- Beijing’s latest plan can be summed up as focusing on technology, quality of life, and self-reliance
- The mainland wants to bring its per capita GDP closer to countries such as Poland, Hungary or the Czech Republic
Let’s talk about planned economies and China’s five-year plan. Under a planned economy, investment, production and the allocation of resources all happen with government supervision. Basically, this kind of system is like a PG-rated movie. It needs parental guidance.
China recently announced its 14th five-year plan. The 13th five-year plan, issued by Premier Li Keqiang in May 2015, aimed to develop the country’s manufacturing sector and move China away from being the global factory of cheap, low-tech goods.
This is a shame because I have some fond memories of fake Supreme bags and techy trinkets in counterfeit markets in Shanghai, er, long ago.
The 13th five-year plan was heavily criticised, mainly by leading world powers such as the US and Britain, for being overtly ambitious. Beijing was targeting key technology sectors in other countries, which fuelled anti-China sentiment in the US and other parts of the world. They feared that China’s economy was going to become a lean, mean, money machine.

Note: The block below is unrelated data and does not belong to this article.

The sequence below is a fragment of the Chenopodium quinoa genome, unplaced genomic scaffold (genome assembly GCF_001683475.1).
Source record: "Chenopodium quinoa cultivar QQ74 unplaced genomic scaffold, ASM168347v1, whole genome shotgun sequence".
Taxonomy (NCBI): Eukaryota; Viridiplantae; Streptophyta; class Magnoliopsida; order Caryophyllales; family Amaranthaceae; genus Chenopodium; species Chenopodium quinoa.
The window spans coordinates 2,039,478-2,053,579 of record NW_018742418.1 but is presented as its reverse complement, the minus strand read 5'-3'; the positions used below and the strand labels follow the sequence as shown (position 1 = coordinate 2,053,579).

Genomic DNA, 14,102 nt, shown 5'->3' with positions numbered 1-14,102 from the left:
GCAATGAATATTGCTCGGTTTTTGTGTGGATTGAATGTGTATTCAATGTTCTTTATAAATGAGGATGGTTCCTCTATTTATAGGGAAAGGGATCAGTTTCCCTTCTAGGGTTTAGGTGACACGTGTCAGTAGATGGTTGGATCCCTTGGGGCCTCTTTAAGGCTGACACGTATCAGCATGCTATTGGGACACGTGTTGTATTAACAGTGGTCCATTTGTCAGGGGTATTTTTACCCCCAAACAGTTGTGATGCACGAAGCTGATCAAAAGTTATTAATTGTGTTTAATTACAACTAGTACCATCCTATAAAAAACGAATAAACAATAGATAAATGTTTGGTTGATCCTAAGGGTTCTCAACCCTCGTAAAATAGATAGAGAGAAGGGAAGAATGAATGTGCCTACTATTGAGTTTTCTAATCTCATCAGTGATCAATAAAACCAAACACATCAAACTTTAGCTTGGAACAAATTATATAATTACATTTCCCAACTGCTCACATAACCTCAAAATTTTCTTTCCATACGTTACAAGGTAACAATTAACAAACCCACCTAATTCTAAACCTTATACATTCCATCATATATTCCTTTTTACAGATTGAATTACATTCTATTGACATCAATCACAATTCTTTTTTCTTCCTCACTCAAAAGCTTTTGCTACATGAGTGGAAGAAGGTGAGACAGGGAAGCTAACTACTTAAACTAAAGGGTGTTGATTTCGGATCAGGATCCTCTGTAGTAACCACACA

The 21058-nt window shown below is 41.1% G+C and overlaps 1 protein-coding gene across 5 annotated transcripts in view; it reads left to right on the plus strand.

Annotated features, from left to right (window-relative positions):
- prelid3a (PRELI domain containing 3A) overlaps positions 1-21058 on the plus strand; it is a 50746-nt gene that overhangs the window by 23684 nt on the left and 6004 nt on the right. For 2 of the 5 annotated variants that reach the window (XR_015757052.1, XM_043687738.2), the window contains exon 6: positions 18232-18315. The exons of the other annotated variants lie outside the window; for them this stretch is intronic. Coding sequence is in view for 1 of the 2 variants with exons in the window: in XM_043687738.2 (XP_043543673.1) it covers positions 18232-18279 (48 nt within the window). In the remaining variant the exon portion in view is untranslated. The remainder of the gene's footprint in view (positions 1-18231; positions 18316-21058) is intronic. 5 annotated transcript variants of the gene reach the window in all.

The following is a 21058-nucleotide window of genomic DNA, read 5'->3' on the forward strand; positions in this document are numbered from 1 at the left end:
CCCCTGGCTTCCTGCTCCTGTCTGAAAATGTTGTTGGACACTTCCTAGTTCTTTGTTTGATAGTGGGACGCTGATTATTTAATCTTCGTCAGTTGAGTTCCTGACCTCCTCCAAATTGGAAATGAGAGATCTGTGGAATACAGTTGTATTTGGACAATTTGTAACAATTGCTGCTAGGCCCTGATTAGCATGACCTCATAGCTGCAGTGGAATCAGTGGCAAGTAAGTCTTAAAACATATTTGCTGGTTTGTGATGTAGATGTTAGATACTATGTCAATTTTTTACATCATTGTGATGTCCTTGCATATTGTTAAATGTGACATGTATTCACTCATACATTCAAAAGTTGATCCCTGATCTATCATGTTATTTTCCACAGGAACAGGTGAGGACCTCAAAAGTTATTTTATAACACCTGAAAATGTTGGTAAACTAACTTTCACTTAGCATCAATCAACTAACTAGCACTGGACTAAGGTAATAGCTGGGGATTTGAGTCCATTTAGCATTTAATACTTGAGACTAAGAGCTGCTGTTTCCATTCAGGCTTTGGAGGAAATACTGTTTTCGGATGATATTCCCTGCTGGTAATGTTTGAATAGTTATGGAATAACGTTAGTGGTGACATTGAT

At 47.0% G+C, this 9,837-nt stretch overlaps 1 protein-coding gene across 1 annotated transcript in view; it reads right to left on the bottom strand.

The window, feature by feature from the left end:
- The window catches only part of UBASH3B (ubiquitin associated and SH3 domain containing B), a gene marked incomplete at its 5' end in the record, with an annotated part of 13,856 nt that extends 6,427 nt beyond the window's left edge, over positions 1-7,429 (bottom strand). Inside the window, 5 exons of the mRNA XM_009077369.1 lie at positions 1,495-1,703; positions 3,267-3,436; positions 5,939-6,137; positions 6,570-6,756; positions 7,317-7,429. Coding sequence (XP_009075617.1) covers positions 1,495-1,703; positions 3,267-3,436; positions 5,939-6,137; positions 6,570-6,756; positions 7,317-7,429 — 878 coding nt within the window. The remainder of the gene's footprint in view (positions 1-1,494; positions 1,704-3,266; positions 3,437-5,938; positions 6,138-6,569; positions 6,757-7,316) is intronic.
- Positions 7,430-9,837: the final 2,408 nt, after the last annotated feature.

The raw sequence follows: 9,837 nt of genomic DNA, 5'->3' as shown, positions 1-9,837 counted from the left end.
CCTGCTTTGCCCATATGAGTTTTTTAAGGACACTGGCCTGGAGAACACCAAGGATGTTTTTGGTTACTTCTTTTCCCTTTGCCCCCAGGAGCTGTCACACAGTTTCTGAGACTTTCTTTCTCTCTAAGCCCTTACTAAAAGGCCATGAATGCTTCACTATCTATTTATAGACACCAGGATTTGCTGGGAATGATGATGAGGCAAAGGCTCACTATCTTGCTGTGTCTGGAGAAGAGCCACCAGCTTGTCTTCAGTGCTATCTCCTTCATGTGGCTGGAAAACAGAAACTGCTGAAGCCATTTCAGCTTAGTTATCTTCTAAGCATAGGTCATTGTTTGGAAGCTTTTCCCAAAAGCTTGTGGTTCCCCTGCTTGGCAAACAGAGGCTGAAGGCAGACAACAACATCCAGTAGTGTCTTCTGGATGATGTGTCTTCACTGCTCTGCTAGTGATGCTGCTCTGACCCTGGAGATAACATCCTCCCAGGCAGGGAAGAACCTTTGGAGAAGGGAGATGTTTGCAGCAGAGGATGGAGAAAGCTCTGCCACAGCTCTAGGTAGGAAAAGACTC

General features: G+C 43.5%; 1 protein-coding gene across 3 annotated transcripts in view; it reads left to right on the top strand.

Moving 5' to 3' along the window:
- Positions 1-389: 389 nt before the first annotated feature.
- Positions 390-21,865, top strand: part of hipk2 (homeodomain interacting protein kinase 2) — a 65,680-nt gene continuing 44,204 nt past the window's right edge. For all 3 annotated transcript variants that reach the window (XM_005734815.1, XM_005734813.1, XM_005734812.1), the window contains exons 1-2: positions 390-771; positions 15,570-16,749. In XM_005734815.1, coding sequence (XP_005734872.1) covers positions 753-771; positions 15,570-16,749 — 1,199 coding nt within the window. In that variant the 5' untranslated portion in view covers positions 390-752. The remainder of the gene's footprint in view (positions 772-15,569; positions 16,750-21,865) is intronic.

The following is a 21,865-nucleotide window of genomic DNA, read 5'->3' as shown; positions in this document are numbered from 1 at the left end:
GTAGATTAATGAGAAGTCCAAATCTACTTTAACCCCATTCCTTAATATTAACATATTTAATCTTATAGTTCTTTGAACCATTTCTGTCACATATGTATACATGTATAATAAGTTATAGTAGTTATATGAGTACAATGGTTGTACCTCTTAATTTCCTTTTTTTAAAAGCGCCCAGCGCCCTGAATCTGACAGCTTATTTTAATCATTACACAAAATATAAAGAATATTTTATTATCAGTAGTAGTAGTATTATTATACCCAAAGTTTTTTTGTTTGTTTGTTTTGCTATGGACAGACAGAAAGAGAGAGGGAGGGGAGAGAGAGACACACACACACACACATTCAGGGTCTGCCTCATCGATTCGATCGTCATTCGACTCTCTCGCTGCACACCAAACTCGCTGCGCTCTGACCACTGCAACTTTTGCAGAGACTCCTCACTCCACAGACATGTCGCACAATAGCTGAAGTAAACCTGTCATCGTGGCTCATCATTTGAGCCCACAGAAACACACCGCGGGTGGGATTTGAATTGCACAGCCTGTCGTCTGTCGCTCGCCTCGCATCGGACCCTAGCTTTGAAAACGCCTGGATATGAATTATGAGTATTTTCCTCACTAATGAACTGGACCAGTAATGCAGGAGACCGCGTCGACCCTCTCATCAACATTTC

Beijing wanted to avoid making the same mistake, so its latest five-year plan can be summed up in three phrases – self-reliance, technology, and quality of life. In terms of self-reliance, China said it would speed up the promotion of a new product development pattern. Under this scenario, domestic and foreign markets will work together in an almost symbiotic relationship, gaining a boost through China’s innovation and development.
In terms of technology, according to the SCMP, Chinese policymakers have made it “clear that their top priority is upholding the central role of innovation in the country’s modernisation drive and implementing an innovation-driven development strategy”.
Many suspect the US-China conflict is behind this priority to focus on technological innovation. China has realised that technological dominance is key to gaining the upper hand in its geopolitical rivalry with the Americans
In terms of quality of life, China has forecast that with the help of its five-year plan, the country’s per capita gross domestic product (GDP) will reach the level of developed countries by 2035. Essentially, the country wants to bring its per capita GDP closer to countries such as Poland, Hungary or the Czech Republic to avoid what is known as the “middle-income trap”.
The middle-income trap is a situation in which a country that attains a certain income gets stuck at that level. The World Bank defines the “middle-income-range” countries as those with per capita GDP that has remained between US$1,000 (HK$7,750) and US$12,000 (HK$93,000).
China wants to dodge this with its five-year plan, because a middle-income trap isn’t fun. When this happens, a country’s education and skill levels often drop, badly affecting its development.